USS Lea (DD-118)

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USS Lea (DD-118) laying smoke screen c1921.jpeg
USS Lea (DD-118) laying a smoke screen in 1921
United States
Name: Lea
Namesake: Edward Lea
Builder: William Cramp & Sons, Philadelphia
Yard number: 455
Laid down: 18 September 1917
Launched: 29 April 1918
Commissioned: 2 October 1918
Decommissioned: 20 July 1945
Struck: 13 August 1945
Fate: Sold, 30 November 1946
General characteristics
Class and type: Wickes-class destroyer
Displacement: 1,165 tons
Length: 314 ft 4 in (95.8 m)
Beam: 30 ft 11 in (9.4 m)
Draft: 9 ft 0 in (2.7 m)
Speed: 35 knots (65 km/h)
Complement: 133 officers and enlisted

USS Lea (DD-118) was a Wickes-class destroyer in the United States Navy during World War I and World War II. She was named in honor of Edward Lea, a US Navy officer killed during the American Civil War.

Lea was laid down on 18 September 1917 by William Cramp & Sons, Philadelphia. The ship was launched on 29 April 1918, sponsored by Mrs. Harry E. Collins. The destroyer was commissioned on 2 October 1918, Lieutenant Commander Willis Augustus Lee in command.

Service history[edit]

After service in the Atlantic with DesRon 19 during 1919, Lea transferred to the Pacific Fleet in 1920 and served primarily along the West Coast during the years between the wars. She was out of commission at San Diego from 22 June 1922 to 1 May 1930 and 7 April 1937 to 30 September 1939. With Lieutenant Commander F. W. Slaven in command, she sailed for the East Coast to join the Neutrality Patrol, guarding the western Atlantic through the tense months before the US entry into World War II. She served in the force guarding transports carrying marines for the occupation of Iceland on 8 July 1941.

World War II[edit]

For the first 2​12 years of U.S. participation in the war, Lea had convoy escort duty in the North Atlantic, the Caribbean Sea, and along the eastern seaboard, hazarded by peak U-boat activity and dangerous weather conditions. She rescued survivors from stricken merchant ships as well as fighting off submarines and joining in several successful attacks.

The first of her many wartime rescues at sea came in February 1942, when she took on board the crew of Soviet merchant vessel Dvinoles, abandoned after collision damage. Later that month, 24 February, came a daylong battle with submarines when Lea and fellow escorts again and again dashed out from their convoy screen to keep down attacking U-boats which had sunk four of the merchantmen.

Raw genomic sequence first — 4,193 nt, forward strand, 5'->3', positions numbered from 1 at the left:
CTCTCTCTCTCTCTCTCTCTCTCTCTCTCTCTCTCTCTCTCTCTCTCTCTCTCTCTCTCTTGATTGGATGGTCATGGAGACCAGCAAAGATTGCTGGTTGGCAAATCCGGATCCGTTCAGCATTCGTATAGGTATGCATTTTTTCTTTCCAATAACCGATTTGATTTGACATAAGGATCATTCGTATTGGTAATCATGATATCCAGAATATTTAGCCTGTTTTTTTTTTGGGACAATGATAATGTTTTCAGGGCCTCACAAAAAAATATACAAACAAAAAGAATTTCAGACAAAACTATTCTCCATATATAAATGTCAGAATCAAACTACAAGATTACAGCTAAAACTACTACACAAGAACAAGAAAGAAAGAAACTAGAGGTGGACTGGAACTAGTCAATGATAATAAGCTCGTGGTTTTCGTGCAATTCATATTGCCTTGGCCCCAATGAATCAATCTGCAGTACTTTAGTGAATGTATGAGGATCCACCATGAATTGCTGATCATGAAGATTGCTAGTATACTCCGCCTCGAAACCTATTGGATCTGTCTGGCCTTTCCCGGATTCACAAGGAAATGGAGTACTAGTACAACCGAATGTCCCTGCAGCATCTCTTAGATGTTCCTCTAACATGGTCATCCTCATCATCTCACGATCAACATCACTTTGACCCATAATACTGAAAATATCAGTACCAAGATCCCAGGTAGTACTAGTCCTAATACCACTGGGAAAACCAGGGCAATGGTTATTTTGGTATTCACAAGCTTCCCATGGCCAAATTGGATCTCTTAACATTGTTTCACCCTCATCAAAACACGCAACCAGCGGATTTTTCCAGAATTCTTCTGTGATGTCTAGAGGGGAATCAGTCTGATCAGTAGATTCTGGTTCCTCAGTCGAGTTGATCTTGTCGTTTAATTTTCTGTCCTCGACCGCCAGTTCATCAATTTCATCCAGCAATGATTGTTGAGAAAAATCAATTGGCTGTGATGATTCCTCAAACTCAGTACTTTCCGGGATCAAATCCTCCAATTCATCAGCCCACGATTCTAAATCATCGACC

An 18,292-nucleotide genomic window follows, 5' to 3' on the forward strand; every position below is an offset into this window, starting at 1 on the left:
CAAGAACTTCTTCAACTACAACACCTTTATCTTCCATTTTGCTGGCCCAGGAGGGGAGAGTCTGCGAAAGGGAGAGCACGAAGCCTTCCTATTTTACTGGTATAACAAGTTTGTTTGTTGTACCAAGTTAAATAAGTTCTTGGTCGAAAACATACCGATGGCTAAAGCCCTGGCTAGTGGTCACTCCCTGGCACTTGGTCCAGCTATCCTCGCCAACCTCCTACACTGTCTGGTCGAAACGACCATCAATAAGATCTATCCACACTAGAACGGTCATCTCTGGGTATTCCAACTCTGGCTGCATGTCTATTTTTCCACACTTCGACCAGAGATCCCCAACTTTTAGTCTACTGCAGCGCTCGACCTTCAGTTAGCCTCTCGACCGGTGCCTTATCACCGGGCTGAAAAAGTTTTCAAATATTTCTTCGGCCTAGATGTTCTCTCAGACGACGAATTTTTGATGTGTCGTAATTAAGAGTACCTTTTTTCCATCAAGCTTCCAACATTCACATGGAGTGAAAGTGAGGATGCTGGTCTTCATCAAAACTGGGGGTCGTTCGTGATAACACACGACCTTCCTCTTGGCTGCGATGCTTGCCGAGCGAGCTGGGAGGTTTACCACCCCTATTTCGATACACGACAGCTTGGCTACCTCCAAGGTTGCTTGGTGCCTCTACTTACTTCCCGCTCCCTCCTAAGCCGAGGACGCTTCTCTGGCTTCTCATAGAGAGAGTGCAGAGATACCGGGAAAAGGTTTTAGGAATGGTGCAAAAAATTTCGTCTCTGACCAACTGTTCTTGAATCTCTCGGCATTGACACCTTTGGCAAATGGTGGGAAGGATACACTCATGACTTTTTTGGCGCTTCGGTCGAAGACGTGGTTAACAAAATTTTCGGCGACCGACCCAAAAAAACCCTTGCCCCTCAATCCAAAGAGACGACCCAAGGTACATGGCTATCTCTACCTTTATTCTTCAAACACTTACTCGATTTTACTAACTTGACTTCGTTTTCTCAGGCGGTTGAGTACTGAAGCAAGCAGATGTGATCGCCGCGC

Lea as a convoy escort

Between 22 April 1943 and 30 May, Lea joined the hunter-killer group formed around the escort carrier Bogue in the first mission of such a group. On 21 May and 22 May, Bogue's aircraft became the first to engage a wolfpack attempting to rendezvous for a mass attack on a convoy. So successful were their six attacks in protecting the convoy that the group was awarded the Presidential Unit Citation in which Lea shared.

Convoys escorted[edit]

Convoy Escort Group Dates Notes
task force 19 1–7 July 1941[1] occupation of Iceland prior to US declaration of war
HX 153 7–13 Oct 1941[2] from Newfoundland to Iceland prior to US declaration of war
ON 28 25–30 Oct 1941[3] from Iceland to Newfoundland prior to US declaration of war
HX 161 23 Nov-3 Dec 1941[2] from Newfoundland to Iceland prior to US declaration of war
HX 173 3–10 Feb 1942[2] from Newfoundland to Iceland
ON 67 19–28 Feb 1942[3] from Iceland to Newfoundland

Auxiliary service[edit]

On 31 December 1943, Lea was five days out of New York on convoy escort duty when she was rammed by a merchant ship. Towed to Bermuda and later Boston, she completed repairs on 28 June 1944, and began sailing from Newport as target ship for torpedo planes and escorting carriers during flight training. Between January and June 1945, she had similar duty off Florida. Arriving Philadelphia on 14 June, she decommissioned there on 20 July 1945. Lea was struck from the Navy Register on 13 August 1945. The ship was sold for scrapping to Boston Metals Salvage Company, Baltimore on 30 November 1945.


As of 2013, no other ships in the United States Navy have borne this name.

See also[edit]


  1. ^ Morison, Samuel Eliot (1975). The Battle of the Atlantic September 1939 – May 1943. Little, Brown and Company. pp. 74–79.
  2. ^ a b c "HX convoys". Andrew Hague Convoy Database. Retrieved 19 June 2011.
  3. ^ a b "ON convoys". Andrew Hague Convoy Database. Retrieved 19 June 2011.

External links[edit]